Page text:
As NY Equitable Distribution lawyers we deal with division of property and businesses, which can and are litigated among high net-worth individuals during a divorce. When a married couple goes through a divorce, the court is responsible for dividing their property. New York courts decide property divisions according to equitable distribution laws, assigning it fairly and equally among the spouses. There are different property classifications that are used by the court to help determine how the division takes place.
The two main categories of property are marital and separate property. Separate Property constitutes all of those that have been acquired prior to the marriage or by inheritance during the marriage. Such property is, therefore, not divided when the couple divorces, being considered un-shared property of the spouse who owned prior to marriage. Marital Property, on the other hand, is composed of all the property that was acquired by either one of the spouses during the marriage (with the exception of inheritances and gifts). Such property is equitably divided with basis on factors such as income, age, health, marriage length, needs and contributions of each spouse in keeping the property, and the alimony being awarded.
In addition to separate and marital property there are two other kinds of property classification under the equitable distribution law: Commingled Property and Increased Value of Separate Property . Commingled Property is one that has been acquired through a combination of marital and separate funds. In which case the property will be distributed through the use of either ‘source of funds theory’, or ‘transmutation theory’. In this case, ‘source of funds theory’ states that the spouse who contributed with its separate funds is entitled to a corresponding interest in the property, and the remaining balance will be deemed marital property, being subject to equitable distribution. The ‘transmutation theory’, on the contrary, states that when separate and marital funds are combined, the Commingled property then becomes marital property and will be subject to equitable division.
The last category is the Increased Value of Separate Property, which includes property that was acquired before marriage and then had its value appreciated during the marriage. In such case the property will be distributed through the use of ‘source of funds theory’ , which states that if the appreciation happened because of efforts of the other spouse, then it’ll be considered marital property. Otherwise, Transmutation of Funds theory will be applied, in which case the court assumes that the property is subject to marital equitable division, unless the spouse who claims separate property is able to prove that the appreciation occurred due to external factors.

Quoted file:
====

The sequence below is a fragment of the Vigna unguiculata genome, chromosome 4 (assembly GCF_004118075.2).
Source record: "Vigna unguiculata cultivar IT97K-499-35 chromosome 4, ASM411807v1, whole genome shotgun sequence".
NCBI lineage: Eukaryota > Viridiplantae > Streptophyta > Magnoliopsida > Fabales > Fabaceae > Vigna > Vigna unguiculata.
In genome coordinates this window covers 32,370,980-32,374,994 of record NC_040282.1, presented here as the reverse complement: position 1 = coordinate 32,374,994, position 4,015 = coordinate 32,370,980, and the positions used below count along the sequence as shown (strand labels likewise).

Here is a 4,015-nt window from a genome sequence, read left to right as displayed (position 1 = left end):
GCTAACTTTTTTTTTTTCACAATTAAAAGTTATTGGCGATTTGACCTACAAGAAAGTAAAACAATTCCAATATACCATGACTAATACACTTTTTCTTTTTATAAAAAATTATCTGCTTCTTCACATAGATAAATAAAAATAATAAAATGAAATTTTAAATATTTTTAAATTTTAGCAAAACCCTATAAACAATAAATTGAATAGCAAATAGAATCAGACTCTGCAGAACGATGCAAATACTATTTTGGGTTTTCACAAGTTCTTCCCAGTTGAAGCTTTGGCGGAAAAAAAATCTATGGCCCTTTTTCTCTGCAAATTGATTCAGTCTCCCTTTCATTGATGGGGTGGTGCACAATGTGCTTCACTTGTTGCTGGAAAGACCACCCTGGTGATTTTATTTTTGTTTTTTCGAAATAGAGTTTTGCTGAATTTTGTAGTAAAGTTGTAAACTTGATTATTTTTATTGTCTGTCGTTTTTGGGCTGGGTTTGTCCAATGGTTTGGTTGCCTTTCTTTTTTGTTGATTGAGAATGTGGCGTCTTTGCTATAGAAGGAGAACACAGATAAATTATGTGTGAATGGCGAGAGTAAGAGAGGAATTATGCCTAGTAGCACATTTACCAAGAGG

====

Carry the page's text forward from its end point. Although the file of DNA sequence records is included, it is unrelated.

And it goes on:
Equitable distribution law seeks to fairly allocate marital or separate properties that spouses have acquired before and during their marriage. When equitable distribution is applied, it doesn’t necessarily mean the court will provide an equal division among the two parties, instead, it will aim to justly divide the assets among them. Courts will consider the situation and the totality of its circumstances, with the intention of satisfying the financial stability of each spouse in their post-marital lives.
In case a spouse who is going through a divorce feels that he or she needs legal assistance to resolve property issues, please feel free to call Gordon Price Diefenbach, an attorney in Manhattan, to discuss your case. The 24-Hour Hotline is (917) 734-7111. He will either speak to you at the moment of your call or will return your call within a matter of hours.